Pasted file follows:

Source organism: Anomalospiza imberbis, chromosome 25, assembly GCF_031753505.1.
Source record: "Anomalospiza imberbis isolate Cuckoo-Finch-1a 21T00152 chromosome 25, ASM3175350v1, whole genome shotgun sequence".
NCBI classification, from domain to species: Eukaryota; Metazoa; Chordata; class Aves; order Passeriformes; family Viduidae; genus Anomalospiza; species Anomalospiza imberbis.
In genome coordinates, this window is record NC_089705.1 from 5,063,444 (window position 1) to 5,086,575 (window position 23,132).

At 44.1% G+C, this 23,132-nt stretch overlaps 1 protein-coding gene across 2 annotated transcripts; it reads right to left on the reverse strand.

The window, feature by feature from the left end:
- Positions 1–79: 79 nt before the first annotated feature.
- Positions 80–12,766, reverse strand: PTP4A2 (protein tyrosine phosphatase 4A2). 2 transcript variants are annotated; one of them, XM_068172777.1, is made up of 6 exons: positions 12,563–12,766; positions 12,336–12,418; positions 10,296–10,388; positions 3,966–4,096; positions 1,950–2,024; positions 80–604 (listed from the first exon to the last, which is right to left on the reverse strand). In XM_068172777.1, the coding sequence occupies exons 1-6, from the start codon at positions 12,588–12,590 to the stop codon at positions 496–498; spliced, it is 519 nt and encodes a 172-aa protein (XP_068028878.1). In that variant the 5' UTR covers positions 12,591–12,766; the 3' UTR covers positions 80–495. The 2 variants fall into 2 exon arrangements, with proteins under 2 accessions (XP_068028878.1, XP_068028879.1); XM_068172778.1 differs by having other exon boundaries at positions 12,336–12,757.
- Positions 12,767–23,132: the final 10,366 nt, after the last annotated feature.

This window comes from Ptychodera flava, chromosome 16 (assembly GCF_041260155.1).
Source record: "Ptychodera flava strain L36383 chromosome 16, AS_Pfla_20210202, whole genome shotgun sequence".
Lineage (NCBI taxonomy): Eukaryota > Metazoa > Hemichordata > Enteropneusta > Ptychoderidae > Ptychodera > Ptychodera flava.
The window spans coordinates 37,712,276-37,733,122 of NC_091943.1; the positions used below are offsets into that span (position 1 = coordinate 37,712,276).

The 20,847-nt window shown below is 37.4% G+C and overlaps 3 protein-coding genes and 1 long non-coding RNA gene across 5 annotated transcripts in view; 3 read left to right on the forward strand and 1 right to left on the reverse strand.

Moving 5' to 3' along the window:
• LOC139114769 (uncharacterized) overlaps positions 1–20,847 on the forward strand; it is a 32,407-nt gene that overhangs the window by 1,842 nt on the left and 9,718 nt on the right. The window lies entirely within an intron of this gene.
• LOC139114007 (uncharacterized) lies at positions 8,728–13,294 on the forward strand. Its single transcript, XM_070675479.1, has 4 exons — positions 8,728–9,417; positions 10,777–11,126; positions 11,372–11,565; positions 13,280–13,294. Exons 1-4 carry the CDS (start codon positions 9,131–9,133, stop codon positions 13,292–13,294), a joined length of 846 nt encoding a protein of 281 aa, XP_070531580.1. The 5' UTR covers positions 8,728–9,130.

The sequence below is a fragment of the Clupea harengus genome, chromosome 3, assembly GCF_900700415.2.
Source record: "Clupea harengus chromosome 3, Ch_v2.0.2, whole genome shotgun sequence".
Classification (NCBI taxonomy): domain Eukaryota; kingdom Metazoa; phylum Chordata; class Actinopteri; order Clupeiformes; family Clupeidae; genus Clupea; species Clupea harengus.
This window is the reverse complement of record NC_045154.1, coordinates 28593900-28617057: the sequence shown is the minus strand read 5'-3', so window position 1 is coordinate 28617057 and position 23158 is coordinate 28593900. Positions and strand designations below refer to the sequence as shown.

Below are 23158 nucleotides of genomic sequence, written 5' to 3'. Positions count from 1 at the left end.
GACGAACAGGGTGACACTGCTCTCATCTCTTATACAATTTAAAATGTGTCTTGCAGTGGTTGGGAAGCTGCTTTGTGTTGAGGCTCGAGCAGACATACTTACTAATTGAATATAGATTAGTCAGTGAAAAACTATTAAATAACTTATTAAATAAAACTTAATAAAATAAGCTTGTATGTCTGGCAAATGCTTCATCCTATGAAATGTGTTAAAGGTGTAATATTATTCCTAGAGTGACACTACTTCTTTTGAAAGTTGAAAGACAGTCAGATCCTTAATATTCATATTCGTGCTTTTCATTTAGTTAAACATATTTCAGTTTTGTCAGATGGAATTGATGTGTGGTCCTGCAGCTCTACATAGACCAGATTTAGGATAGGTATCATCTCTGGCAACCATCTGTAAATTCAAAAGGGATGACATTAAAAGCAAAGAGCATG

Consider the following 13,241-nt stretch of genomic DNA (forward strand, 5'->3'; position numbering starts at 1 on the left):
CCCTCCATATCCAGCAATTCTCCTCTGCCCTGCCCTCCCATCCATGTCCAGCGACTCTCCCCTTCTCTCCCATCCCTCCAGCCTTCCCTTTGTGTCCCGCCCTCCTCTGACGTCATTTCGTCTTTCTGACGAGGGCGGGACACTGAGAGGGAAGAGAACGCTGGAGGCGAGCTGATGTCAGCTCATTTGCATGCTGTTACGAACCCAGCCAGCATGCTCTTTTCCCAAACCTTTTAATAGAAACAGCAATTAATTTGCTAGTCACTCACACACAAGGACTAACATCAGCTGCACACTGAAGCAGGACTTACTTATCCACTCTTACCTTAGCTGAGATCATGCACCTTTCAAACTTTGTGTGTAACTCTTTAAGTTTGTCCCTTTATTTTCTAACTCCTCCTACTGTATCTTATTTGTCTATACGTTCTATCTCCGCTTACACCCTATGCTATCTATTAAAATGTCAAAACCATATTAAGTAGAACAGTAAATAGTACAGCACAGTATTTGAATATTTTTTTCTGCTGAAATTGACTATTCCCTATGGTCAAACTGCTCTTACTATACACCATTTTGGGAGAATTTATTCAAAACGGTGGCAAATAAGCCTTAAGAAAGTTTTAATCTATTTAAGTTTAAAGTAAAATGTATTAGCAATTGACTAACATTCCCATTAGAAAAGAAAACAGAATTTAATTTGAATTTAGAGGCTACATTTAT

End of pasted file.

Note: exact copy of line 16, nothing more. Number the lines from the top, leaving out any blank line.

• LOC139114769 (uncharacterized) overlaps positions 1–20,847 on the forward strand; it is a 32,407-nt gene that overhangs the window by 1,842 nt on the left and 9,718 nt on the right. The window lies entirely within an intron of this gene.